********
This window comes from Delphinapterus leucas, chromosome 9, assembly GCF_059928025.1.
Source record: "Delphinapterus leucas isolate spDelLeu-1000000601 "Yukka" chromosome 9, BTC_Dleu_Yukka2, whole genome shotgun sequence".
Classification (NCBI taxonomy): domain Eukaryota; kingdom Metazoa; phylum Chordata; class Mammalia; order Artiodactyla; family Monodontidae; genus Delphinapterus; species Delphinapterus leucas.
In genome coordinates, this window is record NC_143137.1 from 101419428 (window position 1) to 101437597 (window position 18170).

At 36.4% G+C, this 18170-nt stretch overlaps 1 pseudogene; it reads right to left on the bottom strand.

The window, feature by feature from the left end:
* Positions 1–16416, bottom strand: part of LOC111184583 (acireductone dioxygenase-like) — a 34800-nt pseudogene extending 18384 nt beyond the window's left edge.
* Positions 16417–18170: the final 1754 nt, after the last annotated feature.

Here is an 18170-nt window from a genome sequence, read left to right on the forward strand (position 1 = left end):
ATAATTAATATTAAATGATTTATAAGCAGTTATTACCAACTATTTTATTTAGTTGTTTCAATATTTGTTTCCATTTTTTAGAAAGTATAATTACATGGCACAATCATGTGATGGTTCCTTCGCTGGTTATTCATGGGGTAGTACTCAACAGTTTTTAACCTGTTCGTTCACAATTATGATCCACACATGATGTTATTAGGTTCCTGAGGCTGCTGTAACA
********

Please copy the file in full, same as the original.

This window comes from Delphinapterus leucas, chromosome 9, assembly GCF_059928025.1.
Source record: "Delphinapterus leucas isolate spDelLeu-1000000601 "Yukka" chromosome 9, BTC_Dleu_Yukka2, whole genome shotgun sequence".
Classification (NCBI taxonomy): domain Eukaryota; kingdom Metazoa; phylum Chordata; class Mammalia; order Artiodactyla; family Monodontidae; genus Delphinapterus; species Delphinapterus leucas.
In genome coordinates, this window is record NC_143137.1 from 101419428 (window position 1) to 101437597 (window position 18170).

At 36.4% G+C, this 18170-nt stretch overlaps 1 pseudogene; it reads right to left on the bottom strand.

The window, feature by feature from the left end:
* Positions 1–16416, bottom strand: part of LOC111184583 (acireductone dioxygenase-like) — a 34800-nt pseudogene extending 18384 nt beyond the window's left edge.
* Positions 16417–18170: the final 1754 nt, after the last annotated feature.

Here is an 18170-nt window from a genome sequence, read left to right on the forward strand (position 1 = left end):
ATAATTAATATTAAATGATTTATAAGCAGTTATTACCAACTATTTTATTTAGTTGTTTCAATATTTGTTTCCATTTTTTAGAAAGTATAATTACATGGCACAATCATGTGATGGTTCCTTCGCTGGTTATTCATGGGGTAGTACTCAACAGTTTTTAACCTGTTCGTTCACAATTATGATCCACACATGATGTTATTAGGTTCCTGAGGCTGCTGTAACA